Camden Cyclists were consulted on the changes in Fitzrovia and you can see the details and our response at. In our response regarding the signal removals we wrote the following:
We support this though we have some slight concerns about whether cyclists will be vulnerable to turning vehicles. We think that this will be a small risk as long as the cycle lane is clearly marked through the junction as shown in the consultation document. Please can you make sure that the Give Way or Stop signs and road markings on the side streets are clear?
As it turns out, there is no green lane across the junctions in either Howland Street or Maple Street, but I suspect that this isn’t possible due to the proximity of the zebra crossing to the junction.
Click on any photo to see an enlargement
Junction of Howland Street and Charlotte Street
See location on Open Cycle Map.
Before the changes, westbound cyclists in the cycle track were provided with a separate signal so that they could go ahead without worrying about left-turning vehicles cutting them off. But there was a disadvantage in that the signal time was quite short. But some users have already expressed concern about the new arrangement. To quote from an email from RF:
I saw a near miss involving a cyclist and a left-turning van this morning.he problem is that left-turning vehicles aren’t willing to cede right of way to cyclists on their inside who are going striaght on, so conflict is bound to arise
The two photos below show a view of the cycle track leading to the junction and of the interaction between a cyclist and a left turning vehicle. During the half hour spent observing the junction I didn’t see any ‘near misses’ although I did see one or two cyclists stop to allow a vehicle to turn left as in the photograph. As you can see from the photo on the left, the Give Way is clearly marked on the side road.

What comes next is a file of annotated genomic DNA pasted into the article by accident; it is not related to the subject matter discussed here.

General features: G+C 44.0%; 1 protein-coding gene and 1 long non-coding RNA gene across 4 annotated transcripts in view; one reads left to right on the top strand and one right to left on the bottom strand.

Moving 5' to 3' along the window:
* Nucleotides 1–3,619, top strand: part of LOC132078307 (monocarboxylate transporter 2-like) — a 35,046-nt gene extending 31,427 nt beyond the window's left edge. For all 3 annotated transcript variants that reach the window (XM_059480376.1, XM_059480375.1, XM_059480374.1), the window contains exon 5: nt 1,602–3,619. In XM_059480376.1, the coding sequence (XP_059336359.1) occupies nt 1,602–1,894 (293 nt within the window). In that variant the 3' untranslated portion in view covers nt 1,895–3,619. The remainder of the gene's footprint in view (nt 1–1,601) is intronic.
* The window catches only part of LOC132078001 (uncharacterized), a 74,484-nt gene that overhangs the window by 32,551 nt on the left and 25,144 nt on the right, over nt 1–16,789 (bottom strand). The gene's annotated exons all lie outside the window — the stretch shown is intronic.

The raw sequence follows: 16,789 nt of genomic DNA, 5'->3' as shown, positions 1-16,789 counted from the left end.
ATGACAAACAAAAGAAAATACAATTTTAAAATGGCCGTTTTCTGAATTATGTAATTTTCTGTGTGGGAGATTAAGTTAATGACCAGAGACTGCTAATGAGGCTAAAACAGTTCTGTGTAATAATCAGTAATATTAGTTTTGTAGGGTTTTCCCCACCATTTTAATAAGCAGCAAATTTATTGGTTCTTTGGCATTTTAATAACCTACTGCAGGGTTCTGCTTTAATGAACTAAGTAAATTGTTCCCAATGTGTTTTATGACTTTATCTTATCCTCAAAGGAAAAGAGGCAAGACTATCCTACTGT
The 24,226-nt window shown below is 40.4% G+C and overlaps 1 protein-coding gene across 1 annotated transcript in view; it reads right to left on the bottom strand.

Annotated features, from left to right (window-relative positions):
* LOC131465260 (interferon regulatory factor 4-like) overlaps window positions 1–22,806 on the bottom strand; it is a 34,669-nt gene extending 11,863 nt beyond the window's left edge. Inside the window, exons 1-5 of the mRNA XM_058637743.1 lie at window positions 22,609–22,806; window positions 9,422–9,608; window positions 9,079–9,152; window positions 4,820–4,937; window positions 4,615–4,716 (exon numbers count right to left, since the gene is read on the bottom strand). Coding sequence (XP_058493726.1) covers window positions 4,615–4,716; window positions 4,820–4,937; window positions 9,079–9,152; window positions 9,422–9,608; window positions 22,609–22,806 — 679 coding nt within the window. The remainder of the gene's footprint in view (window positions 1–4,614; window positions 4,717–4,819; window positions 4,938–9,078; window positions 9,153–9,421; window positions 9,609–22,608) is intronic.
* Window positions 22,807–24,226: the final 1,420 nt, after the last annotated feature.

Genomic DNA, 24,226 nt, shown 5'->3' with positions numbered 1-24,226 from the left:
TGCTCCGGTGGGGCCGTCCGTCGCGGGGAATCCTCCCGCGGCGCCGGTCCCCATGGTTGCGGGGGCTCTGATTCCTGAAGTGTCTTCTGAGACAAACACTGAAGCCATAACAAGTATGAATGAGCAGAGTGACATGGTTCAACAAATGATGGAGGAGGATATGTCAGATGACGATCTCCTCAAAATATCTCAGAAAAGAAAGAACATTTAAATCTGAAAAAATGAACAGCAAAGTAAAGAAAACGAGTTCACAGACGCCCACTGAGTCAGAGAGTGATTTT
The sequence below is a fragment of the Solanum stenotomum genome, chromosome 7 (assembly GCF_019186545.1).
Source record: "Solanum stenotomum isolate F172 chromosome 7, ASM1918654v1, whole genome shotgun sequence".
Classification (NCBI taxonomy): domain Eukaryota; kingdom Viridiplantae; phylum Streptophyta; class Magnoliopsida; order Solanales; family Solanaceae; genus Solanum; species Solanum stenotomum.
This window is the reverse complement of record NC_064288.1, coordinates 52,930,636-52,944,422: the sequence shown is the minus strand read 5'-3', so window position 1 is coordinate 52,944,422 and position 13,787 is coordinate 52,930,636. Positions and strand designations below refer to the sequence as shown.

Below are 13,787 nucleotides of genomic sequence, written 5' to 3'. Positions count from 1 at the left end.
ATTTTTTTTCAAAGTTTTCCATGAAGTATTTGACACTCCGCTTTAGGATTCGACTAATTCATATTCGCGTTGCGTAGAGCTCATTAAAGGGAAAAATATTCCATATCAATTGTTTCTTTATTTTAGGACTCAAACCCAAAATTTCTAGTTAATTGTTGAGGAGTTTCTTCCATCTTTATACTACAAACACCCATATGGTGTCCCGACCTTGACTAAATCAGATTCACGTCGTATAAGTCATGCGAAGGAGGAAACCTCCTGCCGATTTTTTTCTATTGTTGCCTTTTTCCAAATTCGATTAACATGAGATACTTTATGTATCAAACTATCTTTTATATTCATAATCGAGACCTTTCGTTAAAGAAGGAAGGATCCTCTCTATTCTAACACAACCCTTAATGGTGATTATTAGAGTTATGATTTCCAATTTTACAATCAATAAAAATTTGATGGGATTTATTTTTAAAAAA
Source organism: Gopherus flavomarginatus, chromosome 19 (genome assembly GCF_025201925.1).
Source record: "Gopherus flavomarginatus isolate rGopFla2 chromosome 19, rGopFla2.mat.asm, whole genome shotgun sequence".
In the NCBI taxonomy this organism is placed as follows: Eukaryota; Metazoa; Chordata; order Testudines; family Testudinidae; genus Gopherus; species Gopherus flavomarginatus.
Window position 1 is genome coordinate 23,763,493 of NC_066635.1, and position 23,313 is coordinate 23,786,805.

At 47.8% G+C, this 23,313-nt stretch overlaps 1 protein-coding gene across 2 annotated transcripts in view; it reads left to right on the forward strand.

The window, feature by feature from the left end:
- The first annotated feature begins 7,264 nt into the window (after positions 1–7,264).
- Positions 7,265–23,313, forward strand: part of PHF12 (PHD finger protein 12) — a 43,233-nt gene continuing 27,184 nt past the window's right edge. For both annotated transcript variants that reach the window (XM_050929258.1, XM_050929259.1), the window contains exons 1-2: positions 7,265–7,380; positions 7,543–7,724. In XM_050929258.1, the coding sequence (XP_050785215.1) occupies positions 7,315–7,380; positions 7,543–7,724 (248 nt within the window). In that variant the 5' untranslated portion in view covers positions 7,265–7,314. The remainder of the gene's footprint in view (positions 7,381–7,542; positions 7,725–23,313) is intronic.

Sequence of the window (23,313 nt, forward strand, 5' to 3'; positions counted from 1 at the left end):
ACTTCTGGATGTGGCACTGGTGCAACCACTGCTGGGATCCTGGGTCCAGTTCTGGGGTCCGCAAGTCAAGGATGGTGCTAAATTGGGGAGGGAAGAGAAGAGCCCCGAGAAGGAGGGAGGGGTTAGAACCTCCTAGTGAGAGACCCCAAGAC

I think that the changes at the junction 1) the removal of signals and ii) the presence of the three zebra crossings used by numerous pedestrians does have some calming effects on motor traffic. But I have been unable to reach a conclusion as to whether the removal of the signals is a good change for cyclists.
Building works on SW corner of the junction of Howland Street and Charlotte Street
The cycle track has been closed to allow for building works on the UCL building on the corner of Cleveland Street (further west). This means that cyclists have to pull out into the road after crossing the junction. There were worries that cyclists could be squeezed. However, the motor vehicles seem to keep to the right-hand side of the road leaving space for cyclists on the near side. In addition, all cyclists seem to be riding very sensibly, pulling out as soon as they leave the segregated track so as to be in a good position to pass the hoarding. The only cyclist I observed that might have been in trouble was using a mobile phone and stopped to sort himself out in front of the hoarding.
An eastbound segregated cycle track runs along the wrong side (south side) of Maple Street from the Westminster border to Tottenham Court Road. The first photo shows a cyclist crossing the junction with Fitzroy Street. Since the traffic signals were removed Maple Street has become the major road. A Give Way is clearly marked at the junction with Fitzroy Street. There are now zebra crossings on three arms of this junction.
Two-way cycling in Fitzroy Street and Whitfield Street
The Fitzrovia improvements scheme included proposals for two-way cycling in the one-way sections of Fitzroy-Charlotte Streets as well as Whitfield Street. The evidence of some start on this work shows in the photo on the right where a few cycle logos are marked on the entry to Fitzroy Street. This work is incomplete since the ‘Except Cyclists’ sign has not yet been put below the ‘No Entry’ signs, nor is there a ‘two-way cycling sign at the other end (by Fitzroy Square). I found similar signs of work starting in Whitfield Street (one block east). North-south cycling permeability through Fitzrovia will be immensely improved once these two schemes are complete.